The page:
It’s true that in negotiations where Israel has repeatedly offered the Palestinians statehood, the assumption is that some settlements would be evacuated just like the ones Israel left behind in Gaza in 2005. But that’s because everyone understands that Jews denied the protection of the Israel Army or a means of self-defense wouldn’t stand a chance of survival when left to the mercy of the Palestinians.

But leaving aside the merits of Netanyahu’s assertion, Greenblatt’s decision to side with the Obama administration against the government of Israel is telling.

Foxman sometimes ran afoul of those on the Jewish right who disliked his backing of the peace process. But liberal publications like the New York Times criticized him for being a strident cheerleader for Israel who would recklessly invoke the memory of the Holocaust to silence the Jewish state’s critics. That was both inaccurate and deeply unfair, especially given the rising tide of anti-Semitism around the globe that now operates under the banner of anti-Zionism. Moreover, opposing anti-Jewish incitement such as that of the Palestinians and their allies is the essential element in ADL’s brief—monitoring anti-Semitism and hate speech in general as well as to stand with Israel.

Thus for Greenblatt to re-position ADL from its former centrist position as a mainstream address for pro-Israel activism to one that is now in open opposition to the democratically-elected government of Israel is a sea change of enormous importance. From now on, ADL must be viewed as an ally of J Street and others on the left who make no secret of their partisanship in the context of both Israeli politics and the tense relations between Israel and the United States. This is a betrayal of ADL’s long and honorable legacy as a group that sought to speak for the interests of the Jewish community as a whole and respected the right of Israel’s people and their leaders to make their own decisions about security.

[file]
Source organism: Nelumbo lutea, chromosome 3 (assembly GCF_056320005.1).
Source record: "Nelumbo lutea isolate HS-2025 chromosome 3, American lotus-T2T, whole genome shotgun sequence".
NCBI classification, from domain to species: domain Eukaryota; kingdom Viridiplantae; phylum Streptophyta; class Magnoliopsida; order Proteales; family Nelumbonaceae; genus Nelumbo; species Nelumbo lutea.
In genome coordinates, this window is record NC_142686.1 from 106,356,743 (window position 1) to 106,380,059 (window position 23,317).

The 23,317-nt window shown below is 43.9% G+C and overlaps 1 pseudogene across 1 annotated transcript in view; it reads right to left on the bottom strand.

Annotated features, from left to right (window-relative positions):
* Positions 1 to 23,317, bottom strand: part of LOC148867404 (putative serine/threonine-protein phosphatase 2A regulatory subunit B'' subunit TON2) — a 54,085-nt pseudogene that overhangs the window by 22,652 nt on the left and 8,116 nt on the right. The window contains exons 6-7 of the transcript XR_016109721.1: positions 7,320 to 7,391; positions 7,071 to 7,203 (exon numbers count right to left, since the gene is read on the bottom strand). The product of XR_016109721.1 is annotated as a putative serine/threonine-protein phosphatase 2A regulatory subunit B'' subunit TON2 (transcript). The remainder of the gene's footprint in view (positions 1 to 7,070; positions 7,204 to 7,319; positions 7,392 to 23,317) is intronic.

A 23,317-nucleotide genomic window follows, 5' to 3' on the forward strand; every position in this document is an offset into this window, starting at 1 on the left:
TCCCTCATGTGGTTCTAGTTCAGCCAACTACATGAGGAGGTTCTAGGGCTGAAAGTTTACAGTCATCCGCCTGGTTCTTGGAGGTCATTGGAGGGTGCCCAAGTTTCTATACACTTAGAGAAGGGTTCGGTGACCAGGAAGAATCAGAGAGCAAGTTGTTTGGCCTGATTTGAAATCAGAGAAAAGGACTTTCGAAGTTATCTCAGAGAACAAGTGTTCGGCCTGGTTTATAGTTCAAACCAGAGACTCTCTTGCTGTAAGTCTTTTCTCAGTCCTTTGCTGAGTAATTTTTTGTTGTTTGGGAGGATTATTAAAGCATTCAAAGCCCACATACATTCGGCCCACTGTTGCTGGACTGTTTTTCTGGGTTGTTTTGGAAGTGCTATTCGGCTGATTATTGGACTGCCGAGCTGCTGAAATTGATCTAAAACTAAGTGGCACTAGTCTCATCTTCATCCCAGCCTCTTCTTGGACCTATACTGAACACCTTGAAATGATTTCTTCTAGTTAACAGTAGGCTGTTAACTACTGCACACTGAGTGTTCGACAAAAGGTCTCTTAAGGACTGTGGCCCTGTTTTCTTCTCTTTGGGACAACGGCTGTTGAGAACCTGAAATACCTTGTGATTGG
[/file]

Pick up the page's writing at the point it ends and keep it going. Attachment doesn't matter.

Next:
It is equally outrageous for Greenblatt to use his newly inherited mantle as the man who can pose as the arbiter of what was or was not anti-Semitism to attack Israel’s government. Inappropriate Holocaust analogies are always wrong, but that is not what Netanyahu was doing. Enough Jewish blood has been shed by Palestinians driven by hate for us to understand the stakes in that conflict. Whatever one’s opinions about settlements, the ADL has no business weighing in on this subject in a manner that effectively gives the Palestinian culture of hate a pass. Doing so also undermines the ADL’s credibility in the fight against the forces threaten both Israel and world Jewry.

The ADL has a responsibility to speak out against the kind of Palestinian hatred that does advocate ethnic cleansing and to not allow its name to be used by those orchestrating a campaign of pressure against Israel’s government. By jumping into an argument that a wiser and less partisan leader would have avoided, Greenblatt is the one who is playing crass political games. If the ADL’s leadership and donors don’t wish to discard their mainstream legacy, it needs to demand that Greenblatt retract his attack on the prime minister or step down.